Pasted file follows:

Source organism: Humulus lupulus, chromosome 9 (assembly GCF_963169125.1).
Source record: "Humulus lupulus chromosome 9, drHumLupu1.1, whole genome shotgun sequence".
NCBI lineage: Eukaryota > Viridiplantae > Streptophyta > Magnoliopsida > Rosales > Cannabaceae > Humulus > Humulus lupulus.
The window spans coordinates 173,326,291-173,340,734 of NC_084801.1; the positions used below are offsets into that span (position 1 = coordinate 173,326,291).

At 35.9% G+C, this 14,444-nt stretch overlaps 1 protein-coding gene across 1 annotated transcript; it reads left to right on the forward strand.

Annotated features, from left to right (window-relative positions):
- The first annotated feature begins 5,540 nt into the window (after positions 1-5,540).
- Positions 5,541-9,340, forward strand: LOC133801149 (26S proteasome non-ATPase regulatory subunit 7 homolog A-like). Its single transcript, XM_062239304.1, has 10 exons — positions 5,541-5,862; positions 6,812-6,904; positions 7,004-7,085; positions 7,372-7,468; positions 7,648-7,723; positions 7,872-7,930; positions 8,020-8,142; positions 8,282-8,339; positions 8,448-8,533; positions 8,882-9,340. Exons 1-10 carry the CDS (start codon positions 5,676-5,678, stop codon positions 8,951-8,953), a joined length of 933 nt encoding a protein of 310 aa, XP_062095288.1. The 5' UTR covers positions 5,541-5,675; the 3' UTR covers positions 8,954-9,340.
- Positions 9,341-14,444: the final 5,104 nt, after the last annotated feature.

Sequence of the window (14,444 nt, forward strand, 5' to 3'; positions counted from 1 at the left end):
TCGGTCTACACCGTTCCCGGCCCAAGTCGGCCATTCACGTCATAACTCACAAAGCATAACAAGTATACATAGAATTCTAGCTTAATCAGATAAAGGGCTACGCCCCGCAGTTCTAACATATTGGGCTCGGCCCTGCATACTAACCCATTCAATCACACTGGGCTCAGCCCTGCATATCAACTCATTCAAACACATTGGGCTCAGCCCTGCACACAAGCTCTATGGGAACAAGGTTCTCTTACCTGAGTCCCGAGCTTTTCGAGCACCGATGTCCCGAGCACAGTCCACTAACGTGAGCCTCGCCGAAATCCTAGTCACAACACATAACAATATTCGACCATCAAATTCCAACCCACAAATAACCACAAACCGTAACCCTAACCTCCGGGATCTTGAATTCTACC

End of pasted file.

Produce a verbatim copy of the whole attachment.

Source organism: Humulus lupulus, chromosome 9 (assembly GCF_963169125.1).
Source record: "Humulus lupulus chromosome 9, drHumLupu1.1, whole genome shotgun sequence".
NCBI lineage: Eukaryota > Viridiplantae > Streptophyta > Magnoliopsida > Rosales > Cannabaceae > Humulus > Humulus lupulus.
The window spans coordinates 173,326,291-173,340,734 of NC_084801.1; the positions used below are offsets into that span (position 1 = coordinate 173,326,291).

At 35.9% G+C, this 14,444-nt stretch overlaps 1 protein-coding gene across 1 annotated transcript; it reads left to right on the forward strand.

Annotated features, from left to right (window-relative positions):
- The first annotated feature begins 5,540 nt into the window (after positions 1-5,540).
- Positions 5,541-9,340, forward strand: LOC133801149 (26S proteasome non-ATPase regulatory subunit 7 homolog A-like). Its single transcript, XM_062239304.1, has 10 exons — positions 5,541-5,862; positions 6,812-6,904; positions 7,004-7,085; positions 7,372-7,468; positions 7,648-7,723; positions 7,872-7,930; positions 8,020-8,142; positions 8,282-8,339; positions 8,448-8,533; positions 8,882-9,340. Exons 1-10 carry the CDS (start codon positions 5,676-5,678, stop codon positions 8,951-8,953), a joined length of 933 nt encoding a protein of 310 aa, XP_062095288.1. The 5' UTR covers positions 5,541-5,675; the 3' UTR covers positions 8,954-9,340.
- Positions 9,341-14,444: the final 5,104 nt, after the last annotated feature.

Sequence of the window (14,444 nt, forward strand, 5' to 3'; positions counted from 1 at the left end):
TCGGTCTACACCGTTCCCGGCCCAAGTCGGCCATTCACGTCATAACTCACAAAGCATAACAAGTATACATAGAATTCTAGCTTAATCAGATAAAGGGCTACGCCCCGCAGTTCTAACATATTGGGCTCGGCCCTGCATACTAACCCATTCAATCACACTGGGCTCAGCCCTGCATATCAACTCATTCAAACACATTGGGCTCAGCCCTGCACACAAGCTCTATGGGAACAAGGTTCTCTTACCTGAGTCCCGAGCTTTTCGAGCACCGATGTCCCGAGCACAGTCCACTAACGTGAGCCTCGCCGAAATCCTAGTCACAACACATAACAATATTCGACCATCAAATTCCAACCCACAAATAACCACAAACCGTAACCCTAACCTCCGGGATCTTGAATTCTACC